Why can’t I use this C function – it is there but I cannot see it.

I’ve been writing in C for over 20 years, and it is humbling when you suddenly realise how little you know of a topic.
It reminds me of when I worked for IBM, and the company wanted a skills register. The questions were along the lines of

Rate your skills in the following areas from 0 (nothing) to 10 (expert).

  • z/OS
  • DB2
  • CICS
  • etc

Overall the skills register was found to be not useful, as the rankings were inverted. If someone put themselves down as 10 – it usually meant they knew very little, they knew enough for their day to day work. If someone put themselves down as 2 they may be an expert who realises how much they do not know, or someone who honestly realises they do not know very much.

My humbling discovery was that when I ported some existing C code to run on z/OS, the functions were not visible outside of the C program. There were two reasons for this.

  • The functions were defined as static,
  • The functions were not exported.

Static functions

static int hidden(int  i)
{
  return 0;
}
int visible(int i)
{
  int x = hidden(1);
  return 0; 
}

I think that using “static” in this case is the wrong word. It does not mean static. I think “internal” would be a clearer description, but I do not think that I’ll have any success changing the C language to use “internal”.

The function “hidden” can only be used within the compiled unit. It cannot be referenced from outside of the compiled object. The “visible” function can use the “hidden” function as the code shows.
The function”visible” is potentially visible to external programs. You can load the module and execute the function.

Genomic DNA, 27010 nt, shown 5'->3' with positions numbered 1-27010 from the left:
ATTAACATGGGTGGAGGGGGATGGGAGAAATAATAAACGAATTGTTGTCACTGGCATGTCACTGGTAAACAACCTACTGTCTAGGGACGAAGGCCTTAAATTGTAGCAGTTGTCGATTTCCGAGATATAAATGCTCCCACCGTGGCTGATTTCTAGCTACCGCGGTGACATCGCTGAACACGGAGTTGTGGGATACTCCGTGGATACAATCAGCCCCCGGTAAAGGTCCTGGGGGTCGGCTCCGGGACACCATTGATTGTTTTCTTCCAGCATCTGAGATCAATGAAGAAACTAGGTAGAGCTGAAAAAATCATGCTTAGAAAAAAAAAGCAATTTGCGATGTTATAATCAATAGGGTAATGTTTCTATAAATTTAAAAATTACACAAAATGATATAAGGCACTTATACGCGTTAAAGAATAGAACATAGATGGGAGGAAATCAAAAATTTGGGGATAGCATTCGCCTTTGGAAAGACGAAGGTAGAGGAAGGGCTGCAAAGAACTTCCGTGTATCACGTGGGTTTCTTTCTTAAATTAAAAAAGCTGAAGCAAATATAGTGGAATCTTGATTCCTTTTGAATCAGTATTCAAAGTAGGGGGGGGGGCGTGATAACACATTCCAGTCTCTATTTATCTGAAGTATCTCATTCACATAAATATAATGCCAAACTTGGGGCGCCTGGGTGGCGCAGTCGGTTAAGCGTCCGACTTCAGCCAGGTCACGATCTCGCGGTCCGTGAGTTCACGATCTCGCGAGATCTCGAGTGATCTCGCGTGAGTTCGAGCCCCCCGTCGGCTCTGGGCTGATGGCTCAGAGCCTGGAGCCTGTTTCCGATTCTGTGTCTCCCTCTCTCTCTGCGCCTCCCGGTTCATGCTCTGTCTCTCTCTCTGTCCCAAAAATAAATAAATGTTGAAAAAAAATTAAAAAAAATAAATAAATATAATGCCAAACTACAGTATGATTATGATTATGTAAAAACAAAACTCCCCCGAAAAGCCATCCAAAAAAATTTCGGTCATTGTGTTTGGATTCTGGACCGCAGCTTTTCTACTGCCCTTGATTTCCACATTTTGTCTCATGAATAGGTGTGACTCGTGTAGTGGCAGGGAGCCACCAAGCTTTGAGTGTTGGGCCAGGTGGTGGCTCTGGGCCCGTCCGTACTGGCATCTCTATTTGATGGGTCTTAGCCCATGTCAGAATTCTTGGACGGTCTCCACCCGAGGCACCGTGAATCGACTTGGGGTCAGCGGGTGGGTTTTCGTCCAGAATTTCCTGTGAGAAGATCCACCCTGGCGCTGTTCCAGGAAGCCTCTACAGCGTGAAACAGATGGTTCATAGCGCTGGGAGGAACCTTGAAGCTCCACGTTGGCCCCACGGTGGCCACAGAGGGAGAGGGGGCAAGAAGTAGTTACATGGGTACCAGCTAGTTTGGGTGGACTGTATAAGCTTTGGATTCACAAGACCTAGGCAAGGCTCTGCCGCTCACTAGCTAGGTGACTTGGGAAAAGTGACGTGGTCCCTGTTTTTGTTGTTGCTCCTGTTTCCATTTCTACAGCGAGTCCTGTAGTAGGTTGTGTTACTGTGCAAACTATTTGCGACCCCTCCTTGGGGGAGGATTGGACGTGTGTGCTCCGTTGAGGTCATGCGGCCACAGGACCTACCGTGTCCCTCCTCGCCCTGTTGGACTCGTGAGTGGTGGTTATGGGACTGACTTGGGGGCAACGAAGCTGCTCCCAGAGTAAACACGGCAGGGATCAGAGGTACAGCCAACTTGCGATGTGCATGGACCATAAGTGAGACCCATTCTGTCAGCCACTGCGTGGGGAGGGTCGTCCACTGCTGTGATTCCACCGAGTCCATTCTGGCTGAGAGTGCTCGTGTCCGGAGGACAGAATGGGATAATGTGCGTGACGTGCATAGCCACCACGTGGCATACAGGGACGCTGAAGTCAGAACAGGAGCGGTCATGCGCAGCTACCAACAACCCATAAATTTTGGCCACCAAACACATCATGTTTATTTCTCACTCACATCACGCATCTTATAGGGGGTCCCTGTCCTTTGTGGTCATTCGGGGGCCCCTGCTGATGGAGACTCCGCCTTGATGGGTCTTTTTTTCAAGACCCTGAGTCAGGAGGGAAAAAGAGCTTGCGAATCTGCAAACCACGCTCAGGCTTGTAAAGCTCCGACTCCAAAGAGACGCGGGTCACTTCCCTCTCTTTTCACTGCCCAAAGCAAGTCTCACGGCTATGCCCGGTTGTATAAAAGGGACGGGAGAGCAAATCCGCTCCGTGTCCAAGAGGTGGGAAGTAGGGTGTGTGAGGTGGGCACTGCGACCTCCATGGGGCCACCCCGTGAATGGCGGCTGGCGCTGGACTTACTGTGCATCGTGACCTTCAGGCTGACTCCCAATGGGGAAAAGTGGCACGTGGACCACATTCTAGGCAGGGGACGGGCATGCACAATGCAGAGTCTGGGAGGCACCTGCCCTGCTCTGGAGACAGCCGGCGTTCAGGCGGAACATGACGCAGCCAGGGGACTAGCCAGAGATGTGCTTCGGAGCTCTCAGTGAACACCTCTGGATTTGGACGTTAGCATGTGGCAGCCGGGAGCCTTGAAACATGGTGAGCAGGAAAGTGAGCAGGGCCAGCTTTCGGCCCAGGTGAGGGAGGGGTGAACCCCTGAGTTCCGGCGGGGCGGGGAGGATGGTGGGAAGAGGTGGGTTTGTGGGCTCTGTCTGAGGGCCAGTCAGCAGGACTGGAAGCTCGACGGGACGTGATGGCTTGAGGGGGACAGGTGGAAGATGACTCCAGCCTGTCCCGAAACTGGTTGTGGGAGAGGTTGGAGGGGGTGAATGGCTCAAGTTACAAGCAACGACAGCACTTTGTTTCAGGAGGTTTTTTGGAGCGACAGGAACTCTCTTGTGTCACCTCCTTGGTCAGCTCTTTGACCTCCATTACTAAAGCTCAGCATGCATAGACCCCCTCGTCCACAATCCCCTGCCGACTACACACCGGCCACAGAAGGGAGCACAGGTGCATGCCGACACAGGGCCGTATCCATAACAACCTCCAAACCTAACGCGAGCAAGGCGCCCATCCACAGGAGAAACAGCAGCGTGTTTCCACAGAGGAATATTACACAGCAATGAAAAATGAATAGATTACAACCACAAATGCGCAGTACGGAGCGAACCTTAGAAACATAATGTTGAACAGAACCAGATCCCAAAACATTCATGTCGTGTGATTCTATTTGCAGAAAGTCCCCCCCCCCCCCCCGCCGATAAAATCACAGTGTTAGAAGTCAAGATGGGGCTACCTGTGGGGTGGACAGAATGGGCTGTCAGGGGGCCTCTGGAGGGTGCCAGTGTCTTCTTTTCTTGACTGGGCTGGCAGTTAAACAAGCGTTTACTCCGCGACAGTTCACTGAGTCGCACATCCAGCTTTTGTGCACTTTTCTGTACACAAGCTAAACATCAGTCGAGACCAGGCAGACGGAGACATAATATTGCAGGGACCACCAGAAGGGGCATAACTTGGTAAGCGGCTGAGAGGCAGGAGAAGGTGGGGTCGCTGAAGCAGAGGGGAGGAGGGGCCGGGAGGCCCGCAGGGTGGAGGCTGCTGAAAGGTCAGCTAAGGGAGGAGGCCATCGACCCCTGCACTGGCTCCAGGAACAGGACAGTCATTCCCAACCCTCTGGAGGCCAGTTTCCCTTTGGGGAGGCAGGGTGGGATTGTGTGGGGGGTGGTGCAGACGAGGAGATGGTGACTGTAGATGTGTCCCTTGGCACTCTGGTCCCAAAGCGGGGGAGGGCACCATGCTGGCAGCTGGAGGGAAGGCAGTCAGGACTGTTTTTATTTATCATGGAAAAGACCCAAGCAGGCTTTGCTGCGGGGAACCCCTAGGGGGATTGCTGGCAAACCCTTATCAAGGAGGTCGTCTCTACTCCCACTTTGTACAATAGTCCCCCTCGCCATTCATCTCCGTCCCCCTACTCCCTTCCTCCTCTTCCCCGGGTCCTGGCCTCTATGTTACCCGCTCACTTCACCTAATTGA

Exported functions

You have to tell the compiler to externalise functions within the compile unit.

For example

#pragma export(COLIN)
int COLIN(char * self, int args) {
   return 8;
}

or the compiler option EXPORTALL for example

cc… -Wc,EXPORTALL

What has been exported?

When you bind (linkedit) your program, the binder and report the exported functions. You need the binder parameters XREF and DYNAM=DLL

This gave output like

IMPORT/EXPORT     TYPE    SYMBOL              DLL                 DDNAME   SEQ  MEMBER 
-------------     ------  ----------------    ----------------    -------- ---  --------- 
   IMPORT         CODE64  __a2e_l             CELQV003            CELQS003  01  CELQS003 
   IMPORT         CODE64  malloc              CELQV003            CELQS003  01  CELQS003 
   IMPORT         CODE64  CSQB3BAK            CSQBLB16            MQ        01  CSQBMQ2X 
                                                                                                   
   EXPORT         DATA64  ascii_tab 
   EXPORT         CODE64  printHex 
   EXPORT         CODE64  COLIN 
   

This shows the imported symbols, and where they came from, and what was exported.

  • ascii_tab is a table of data in 64 bit mode
  • printHex is a function in 64 bit mode
  • COLIN is a function in 64 bit mode.

How to use it.

You can use handle= dlopen(name,mode) to get the load module into storage, and functionPointer=dlsym(handle,”COLIN”) to locate the external symbol COLIN in the load module.

Why is a static function useful?

With Python external functions (written in C), it uses static functions to hide internals. For example

static PyObject * pymqe_MQCONN(
... )
...
static struct PyMethodDef pymqe_methods[] = { 
  {"MQCONN", (PyCFunction)pymqe_MQCONN,... }, 
  {"MQCONNX", (PyCFunction)pymqe_MQCONNX,... },
  ....  
}

When the external function is imported, the initialisation routine returns the pymqe_methods data to Python.

Python now knows what functions the module provides (MQCONN, MQCONNX), and the C code to be executed when the function is executed.

This means that you cannot load the module, and accidentally try to use the function pymqe_MQCONN; which I thought was good defensive programming.

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